My Commentary on ‘The Reagans’

More than most U.S. presidents, Ronald Reagan was a myth–and I mean that in the non-disparaging sense. A story was created around the real man, and it came to represent policies or ideology put into practice. On the economic front, this amounted to limiting government’s growth, at least in many areas (middle-class transfer programs suchContinue reading “My Commentary on ‘The Reagans’”

Love Letter *From* the Editor

Many words—including some of my own—have been expended lately on the plight of what we used to call daily journalism.  Often they get around to saying the newspapers (and now their websites) have themselves to blame for failing to maintain a connection with their readerships. These critiques call to mind a missed opportunity of myContinue reading “Love Letter *From* the Editor”

‘The Hamptons’ Is a One-Industry Place

 A “resort” community where there is no central commercial resort can still be a one-industry economy. In the case of the South Fork of Long Island (aka “Hamptons”), the one trick is luxury housing. There’s an extensive commercial/labor ecosystem to support it. Of course, there are the houses themselves—nearly all of them being conceived bigContinue reading “‘The Hamptons’ Is a One-Industry Place”

China Rediscovers Rural Life (Cue Applause)

Another period of singing the virtues of Chinese Communist Party (CCP) direction seems upon us, at least when it comes to steering an economy.  Just as after the Great Recession of 2008-9, China’s rebound from the Coronavirus Covid-19 has led the world. Of course, the official statistics always bear scrutiny, and public debt levels probablyContinue reading “China Rediscovers Rural Life (Cue Applause)”

Why’s Your Desired Wine $8 Less Within 8 Blocks?

The economics of wine are complex on many fronts, but today I want to consider just the consumer end of things: Specifically, why aren’t retail wine prices rational? That is to say, at a time when purchaser information can be nearly “perfect” (by smartphone search), why such disparities in what competing shops charge for theContinue reading “Why’s Your Desired Wine $8 Less Within 8 Blocks?”

Taiwan Gets Center of U.S. Stage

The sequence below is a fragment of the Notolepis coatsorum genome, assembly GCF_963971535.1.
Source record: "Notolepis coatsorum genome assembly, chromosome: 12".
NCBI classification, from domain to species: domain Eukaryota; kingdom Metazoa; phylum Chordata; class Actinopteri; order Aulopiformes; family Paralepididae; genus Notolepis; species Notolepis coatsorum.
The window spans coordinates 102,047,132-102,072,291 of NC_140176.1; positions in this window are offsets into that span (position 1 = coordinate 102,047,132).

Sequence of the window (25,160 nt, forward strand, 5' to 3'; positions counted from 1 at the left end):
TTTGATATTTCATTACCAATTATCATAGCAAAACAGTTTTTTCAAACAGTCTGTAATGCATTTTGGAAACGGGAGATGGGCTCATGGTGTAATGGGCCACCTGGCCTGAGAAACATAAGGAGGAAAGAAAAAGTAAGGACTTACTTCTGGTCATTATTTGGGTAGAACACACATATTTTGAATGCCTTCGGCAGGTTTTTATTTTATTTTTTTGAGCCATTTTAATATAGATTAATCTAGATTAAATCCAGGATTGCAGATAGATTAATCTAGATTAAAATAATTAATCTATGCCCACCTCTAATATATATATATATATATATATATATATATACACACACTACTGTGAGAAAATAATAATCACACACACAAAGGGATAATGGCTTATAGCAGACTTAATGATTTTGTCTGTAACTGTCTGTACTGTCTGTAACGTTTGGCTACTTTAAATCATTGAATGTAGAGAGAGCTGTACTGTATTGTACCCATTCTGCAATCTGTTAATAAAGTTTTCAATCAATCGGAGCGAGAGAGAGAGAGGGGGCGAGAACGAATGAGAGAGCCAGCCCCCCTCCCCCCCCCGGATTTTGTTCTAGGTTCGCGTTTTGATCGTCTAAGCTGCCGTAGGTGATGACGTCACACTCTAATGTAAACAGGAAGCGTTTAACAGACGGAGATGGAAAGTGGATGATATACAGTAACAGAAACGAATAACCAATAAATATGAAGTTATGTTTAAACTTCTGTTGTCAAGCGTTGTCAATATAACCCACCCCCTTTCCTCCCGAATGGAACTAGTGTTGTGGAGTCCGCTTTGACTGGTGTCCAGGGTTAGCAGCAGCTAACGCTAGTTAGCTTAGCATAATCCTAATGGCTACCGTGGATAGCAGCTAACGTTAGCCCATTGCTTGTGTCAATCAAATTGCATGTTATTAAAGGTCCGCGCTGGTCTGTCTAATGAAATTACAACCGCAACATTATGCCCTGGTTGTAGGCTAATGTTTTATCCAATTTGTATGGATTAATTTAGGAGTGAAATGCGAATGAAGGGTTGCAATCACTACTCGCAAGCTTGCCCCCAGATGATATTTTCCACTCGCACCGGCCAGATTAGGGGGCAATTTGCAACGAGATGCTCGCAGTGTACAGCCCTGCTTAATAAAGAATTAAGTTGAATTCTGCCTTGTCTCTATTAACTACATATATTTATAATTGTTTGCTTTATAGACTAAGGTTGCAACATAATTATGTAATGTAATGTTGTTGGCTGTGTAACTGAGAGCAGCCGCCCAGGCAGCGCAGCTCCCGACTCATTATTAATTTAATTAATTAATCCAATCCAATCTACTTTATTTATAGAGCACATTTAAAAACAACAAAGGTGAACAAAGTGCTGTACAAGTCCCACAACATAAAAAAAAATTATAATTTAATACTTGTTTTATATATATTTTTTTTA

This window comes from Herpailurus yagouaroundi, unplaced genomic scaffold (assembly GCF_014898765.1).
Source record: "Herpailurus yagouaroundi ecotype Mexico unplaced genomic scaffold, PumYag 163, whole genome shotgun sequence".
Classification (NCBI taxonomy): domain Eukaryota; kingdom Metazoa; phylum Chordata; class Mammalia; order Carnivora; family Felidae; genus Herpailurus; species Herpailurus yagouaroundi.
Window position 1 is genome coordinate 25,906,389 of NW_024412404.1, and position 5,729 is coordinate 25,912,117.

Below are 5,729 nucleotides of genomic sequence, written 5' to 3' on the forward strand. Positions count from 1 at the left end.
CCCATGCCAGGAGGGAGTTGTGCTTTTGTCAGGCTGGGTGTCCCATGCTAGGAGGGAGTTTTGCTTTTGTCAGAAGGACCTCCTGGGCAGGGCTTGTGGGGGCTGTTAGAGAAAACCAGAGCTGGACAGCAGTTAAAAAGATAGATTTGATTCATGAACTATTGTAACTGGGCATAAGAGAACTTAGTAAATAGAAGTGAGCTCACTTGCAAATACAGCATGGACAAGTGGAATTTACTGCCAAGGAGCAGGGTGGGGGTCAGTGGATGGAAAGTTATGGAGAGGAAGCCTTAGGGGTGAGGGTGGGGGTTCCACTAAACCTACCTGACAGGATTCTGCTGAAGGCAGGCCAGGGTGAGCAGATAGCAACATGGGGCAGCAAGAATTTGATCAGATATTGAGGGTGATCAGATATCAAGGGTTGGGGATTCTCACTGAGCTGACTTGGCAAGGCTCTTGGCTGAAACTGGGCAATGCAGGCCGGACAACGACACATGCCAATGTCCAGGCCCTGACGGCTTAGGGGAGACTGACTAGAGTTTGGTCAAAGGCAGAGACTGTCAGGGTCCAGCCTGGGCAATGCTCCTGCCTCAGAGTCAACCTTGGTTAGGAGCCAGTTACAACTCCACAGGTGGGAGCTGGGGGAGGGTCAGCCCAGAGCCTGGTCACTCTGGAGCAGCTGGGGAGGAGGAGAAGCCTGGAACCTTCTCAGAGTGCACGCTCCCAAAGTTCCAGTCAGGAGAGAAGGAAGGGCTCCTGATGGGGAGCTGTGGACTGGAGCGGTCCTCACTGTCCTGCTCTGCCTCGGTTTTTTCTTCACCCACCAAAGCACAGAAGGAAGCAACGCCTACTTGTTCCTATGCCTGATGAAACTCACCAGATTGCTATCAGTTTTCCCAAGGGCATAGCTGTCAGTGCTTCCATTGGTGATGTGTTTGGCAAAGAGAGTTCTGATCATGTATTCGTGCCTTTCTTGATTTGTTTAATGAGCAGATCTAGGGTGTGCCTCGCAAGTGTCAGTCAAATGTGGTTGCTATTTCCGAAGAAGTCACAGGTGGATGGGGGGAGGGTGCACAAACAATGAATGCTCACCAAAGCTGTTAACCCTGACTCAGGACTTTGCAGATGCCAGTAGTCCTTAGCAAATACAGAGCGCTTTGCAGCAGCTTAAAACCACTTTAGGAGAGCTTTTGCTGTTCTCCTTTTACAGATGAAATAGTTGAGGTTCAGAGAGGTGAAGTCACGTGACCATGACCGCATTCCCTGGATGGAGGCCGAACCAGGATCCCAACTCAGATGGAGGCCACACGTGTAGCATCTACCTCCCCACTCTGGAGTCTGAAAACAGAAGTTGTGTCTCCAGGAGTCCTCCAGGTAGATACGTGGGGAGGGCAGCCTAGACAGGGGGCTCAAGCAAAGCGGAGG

Taiwan can take heart that rarely in the wake of a U.S. presidential election has its own fate been so quickly prominent in foreign-policy discussion. The past week has seen several major media reports either raising anxieties about Joe Biden’s new approach to cross-strait tensions with China or reassuring the democratic island of unwavering support.Continue reading “Taiwan Gets Center of U.S. Stage”

Business Led The Way To Virus Revamps

The rapid transformation of the U.S. economy to “remote” during the pandemic—a switchover likely to endure in many respects after vaccinated immunity to Covid-19 is reasonably achieved—is gigantic testimony to the private sector’s adaptability. No official edicts beyond the initial lockdowns were necessary to bring about a relatively efficient changeover. Start with the physical deliveryContinue reading “Business Led The Way To Virus Revamps”

Can Thais Find Peaceful Reform?

Mass political uprisings continue to ring the globe—Kyrgyzstan, Belarus, Nigeria and Thailand at the moment—and as always a big question is whether the political ferment will culminate in widespread violence. The situation in Bangkok is probably of most interest to Westerners because of travel familiarity—its airports are the busiest such international hubs in the world.Continue reading “Can Thais Find Peaceful Reform?”

The Watchman’s Work Is Hardly Done

When the dust settles from the pandemic blowout of U.S. employment, I’ll be interested to see how many security guards this anxious nation has retained. Although optical technologies ranging from robots to drones, plus the omnipresent video-cam in the corner, have made the watchman an endangered species in some analysts’ eyes, through 2019 the jobContinue reading “The Watchman’s Work Is Hardly Done”

Punish the Prudent: Fed v. Savers

“Coupon clippers” is not a description Americans aspire to fit. In the French, they are rentiers, those who live off the regular payments of others. The words have the whiff of an idle, leisure class–parasitical in many eyes. But what they are (or their forebears were) are savers, a rather more virtuous-seeming lot. Yet evenContinue reading “Punish the Prudent: Fed v. Savers”